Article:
Moneybox: How much does bad advice cost?

According to Moneybox, people who solely rely on their family and friends for financial advice are, on average, £42k worse off – regardless of income.

Related topics:  Moneybox,  Financial Education
Tabitha Lambie | Editor, Protection Reporter
22nd May 2024
"Looking to the future, it's imperative that the industry does more to close the financial advice gap."
- Brian Byrnes, Head of Personal Finance at Moneybox

Of those surveyed (4,055), 29% of respondents learnt how to manage finances through their parents, while 11% relied on friends for advice. Given that family and friends may have also received a ‘hand-me-down’ financial education, Moneybox is concerned about the impact these decisions have had on the UK’s financial health and prospects.

Only 8% of the UK population opted to pay an adviser to assist with their financial planning. This will have resulted in higher net worth (approximately £68k more) than those that didn’t – regardless of income.

Furthermore, Moneybox’s research found that 16% of respondents struggle to understand personal finance jargon, while 17% find learning about personal finance overwhelming. This confusion has fuelled the ‘finfluencer’ trend, building online communities to help educate people about their finances.

“Financial education, both in school and in later life, has been severely lacking in the UK which means that most people have been left to figure out how to manage their money and plan for the future through trial and error,” said Brian Byrnes, Head of Personal Finance at Moneybox.

He believes the system is “far from ideal” and has contributed to persistently low levels of financial resilience amongst the UK population. This has fuelled social issues such as the gender pension gap and the ever-widening wealth gap.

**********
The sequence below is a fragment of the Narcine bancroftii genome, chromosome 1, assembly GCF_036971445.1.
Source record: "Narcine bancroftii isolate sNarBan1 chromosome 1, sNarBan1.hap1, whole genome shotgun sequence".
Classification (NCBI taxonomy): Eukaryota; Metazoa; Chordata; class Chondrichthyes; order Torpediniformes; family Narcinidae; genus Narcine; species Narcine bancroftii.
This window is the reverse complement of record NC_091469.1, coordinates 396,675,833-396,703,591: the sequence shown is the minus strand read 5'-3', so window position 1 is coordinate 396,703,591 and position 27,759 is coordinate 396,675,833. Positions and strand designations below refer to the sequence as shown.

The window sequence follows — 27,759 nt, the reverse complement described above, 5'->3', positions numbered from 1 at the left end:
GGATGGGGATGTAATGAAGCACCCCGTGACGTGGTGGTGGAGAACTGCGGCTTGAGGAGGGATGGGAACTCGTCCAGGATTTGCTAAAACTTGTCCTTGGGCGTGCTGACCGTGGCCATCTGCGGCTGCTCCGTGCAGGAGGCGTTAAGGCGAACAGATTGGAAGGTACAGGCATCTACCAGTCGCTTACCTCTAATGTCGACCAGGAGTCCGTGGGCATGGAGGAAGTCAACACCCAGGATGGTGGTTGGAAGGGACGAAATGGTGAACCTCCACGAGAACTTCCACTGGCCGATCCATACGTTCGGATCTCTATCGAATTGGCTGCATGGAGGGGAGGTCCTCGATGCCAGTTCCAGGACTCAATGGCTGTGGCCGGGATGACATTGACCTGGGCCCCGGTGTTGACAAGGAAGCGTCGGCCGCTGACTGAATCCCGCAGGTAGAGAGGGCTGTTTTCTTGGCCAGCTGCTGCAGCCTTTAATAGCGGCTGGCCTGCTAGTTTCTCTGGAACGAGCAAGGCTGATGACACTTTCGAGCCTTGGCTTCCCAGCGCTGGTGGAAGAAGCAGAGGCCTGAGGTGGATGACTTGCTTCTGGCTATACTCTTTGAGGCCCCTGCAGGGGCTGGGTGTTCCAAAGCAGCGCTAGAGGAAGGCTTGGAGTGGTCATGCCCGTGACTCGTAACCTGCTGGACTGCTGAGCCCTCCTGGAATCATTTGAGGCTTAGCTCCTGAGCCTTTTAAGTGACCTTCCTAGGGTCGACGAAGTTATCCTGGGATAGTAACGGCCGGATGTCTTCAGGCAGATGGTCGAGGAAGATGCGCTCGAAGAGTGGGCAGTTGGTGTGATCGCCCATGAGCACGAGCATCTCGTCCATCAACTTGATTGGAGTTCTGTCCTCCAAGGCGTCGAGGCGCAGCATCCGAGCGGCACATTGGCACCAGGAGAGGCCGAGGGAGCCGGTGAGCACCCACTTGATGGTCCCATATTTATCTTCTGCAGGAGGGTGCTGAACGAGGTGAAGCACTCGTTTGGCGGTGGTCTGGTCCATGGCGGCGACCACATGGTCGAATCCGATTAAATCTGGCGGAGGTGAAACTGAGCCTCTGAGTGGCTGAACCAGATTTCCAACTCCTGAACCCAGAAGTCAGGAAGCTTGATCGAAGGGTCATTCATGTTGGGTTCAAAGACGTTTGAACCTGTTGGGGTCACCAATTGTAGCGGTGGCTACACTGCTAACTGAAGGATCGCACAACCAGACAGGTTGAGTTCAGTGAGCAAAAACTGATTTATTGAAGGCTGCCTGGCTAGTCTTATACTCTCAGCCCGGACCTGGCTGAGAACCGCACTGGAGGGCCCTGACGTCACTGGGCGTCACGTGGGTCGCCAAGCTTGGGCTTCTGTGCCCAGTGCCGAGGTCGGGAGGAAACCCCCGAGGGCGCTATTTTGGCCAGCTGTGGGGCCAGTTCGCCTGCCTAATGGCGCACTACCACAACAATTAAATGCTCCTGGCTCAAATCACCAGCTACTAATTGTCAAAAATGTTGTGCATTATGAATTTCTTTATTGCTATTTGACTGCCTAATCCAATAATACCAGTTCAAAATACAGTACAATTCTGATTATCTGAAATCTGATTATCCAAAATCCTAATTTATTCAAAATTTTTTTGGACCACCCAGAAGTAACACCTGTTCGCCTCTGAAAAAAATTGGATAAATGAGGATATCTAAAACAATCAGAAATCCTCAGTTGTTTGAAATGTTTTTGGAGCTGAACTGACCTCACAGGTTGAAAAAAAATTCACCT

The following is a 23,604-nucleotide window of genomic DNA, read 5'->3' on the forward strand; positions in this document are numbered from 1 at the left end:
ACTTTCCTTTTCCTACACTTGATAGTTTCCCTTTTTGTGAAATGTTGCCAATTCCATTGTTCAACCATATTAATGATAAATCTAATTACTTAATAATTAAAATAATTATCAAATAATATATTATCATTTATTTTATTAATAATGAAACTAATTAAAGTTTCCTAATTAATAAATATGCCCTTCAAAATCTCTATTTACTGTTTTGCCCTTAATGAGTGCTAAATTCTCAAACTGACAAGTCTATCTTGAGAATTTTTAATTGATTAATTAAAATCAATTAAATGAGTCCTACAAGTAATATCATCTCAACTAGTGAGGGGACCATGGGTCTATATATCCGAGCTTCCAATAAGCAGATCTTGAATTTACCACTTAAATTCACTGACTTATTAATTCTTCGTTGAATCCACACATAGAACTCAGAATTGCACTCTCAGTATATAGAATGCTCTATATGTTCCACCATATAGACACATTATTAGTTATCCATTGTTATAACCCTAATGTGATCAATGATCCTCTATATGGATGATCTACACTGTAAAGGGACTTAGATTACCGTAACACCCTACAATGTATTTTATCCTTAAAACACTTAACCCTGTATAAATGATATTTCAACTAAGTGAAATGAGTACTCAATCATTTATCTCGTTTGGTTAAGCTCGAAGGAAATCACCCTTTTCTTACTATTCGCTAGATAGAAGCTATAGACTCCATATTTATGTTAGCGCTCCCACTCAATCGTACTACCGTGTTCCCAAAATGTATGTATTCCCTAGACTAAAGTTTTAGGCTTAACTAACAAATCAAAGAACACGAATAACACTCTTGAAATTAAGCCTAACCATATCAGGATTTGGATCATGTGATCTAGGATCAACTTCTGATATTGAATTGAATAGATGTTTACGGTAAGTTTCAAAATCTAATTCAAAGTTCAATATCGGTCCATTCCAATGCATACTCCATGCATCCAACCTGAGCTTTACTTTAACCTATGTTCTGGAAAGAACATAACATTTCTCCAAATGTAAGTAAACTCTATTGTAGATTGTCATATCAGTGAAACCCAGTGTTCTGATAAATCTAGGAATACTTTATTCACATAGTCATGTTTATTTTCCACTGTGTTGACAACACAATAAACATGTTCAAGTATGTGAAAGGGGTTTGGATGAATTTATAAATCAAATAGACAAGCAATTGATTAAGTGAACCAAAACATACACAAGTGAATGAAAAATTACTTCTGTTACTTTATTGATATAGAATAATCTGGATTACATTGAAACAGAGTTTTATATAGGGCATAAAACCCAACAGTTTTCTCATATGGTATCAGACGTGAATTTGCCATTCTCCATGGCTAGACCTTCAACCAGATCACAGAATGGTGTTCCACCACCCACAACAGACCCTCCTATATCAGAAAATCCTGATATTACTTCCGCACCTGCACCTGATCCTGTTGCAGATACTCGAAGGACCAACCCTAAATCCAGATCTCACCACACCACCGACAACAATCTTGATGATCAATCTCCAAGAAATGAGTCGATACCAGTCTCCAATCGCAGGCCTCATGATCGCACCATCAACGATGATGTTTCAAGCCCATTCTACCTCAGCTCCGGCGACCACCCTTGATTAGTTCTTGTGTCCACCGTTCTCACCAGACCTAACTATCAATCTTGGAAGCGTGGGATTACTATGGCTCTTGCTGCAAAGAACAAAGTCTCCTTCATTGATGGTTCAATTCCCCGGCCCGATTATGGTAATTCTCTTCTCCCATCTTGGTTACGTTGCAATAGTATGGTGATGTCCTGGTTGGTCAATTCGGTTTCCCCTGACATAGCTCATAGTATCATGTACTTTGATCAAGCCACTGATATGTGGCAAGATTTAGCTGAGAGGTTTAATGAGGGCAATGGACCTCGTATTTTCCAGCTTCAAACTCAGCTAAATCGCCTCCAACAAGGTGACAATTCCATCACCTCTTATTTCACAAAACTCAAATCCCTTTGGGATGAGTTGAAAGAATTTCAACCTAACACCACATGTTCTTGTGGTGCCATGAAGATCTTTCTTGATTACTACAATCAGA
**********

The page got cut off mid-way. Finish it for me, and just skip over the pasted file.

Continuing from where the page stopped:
Last year, The Exeter expressed concern about the lack of financial education in the UK with almost twice as many employees cancelling insurance policies compared to 2022. At the time, Emma Astley, Managing Director at CoverMyBubble Ltd, said, “Nobody will dispute that 2023 has been a difficult year for the personal finances in the UK, something that The Exeter’s findings make crystal clear […] but it’s particularly worrying to see this translate to an increase in policy cancellation.”

“Customers can have inflated expectations of cost – and are shocked to hear how cheap appropriate cover is. Education is essential and rushed sales must be avoided,” she warned.

READ MORE: The Exeter’s Health & Financial Fears Report 2023: Discussing the NHS, sick pay, and financial education

Despite recent criticism of finfluencers with the Financial Conduct Authority (FCA) currently prosecuting several celebrity influencers for alleged financial promotion breaches, Brian feels that finfluencers “don’t get the credit they deserve for the role they have played in helping encourage more people to engage with learning about financial topics more regularly.”

“Now that regulation is catching up in this space, finfluencers and content creators across the industry will be better supported to guide their audiences with greater clarity,” he added.

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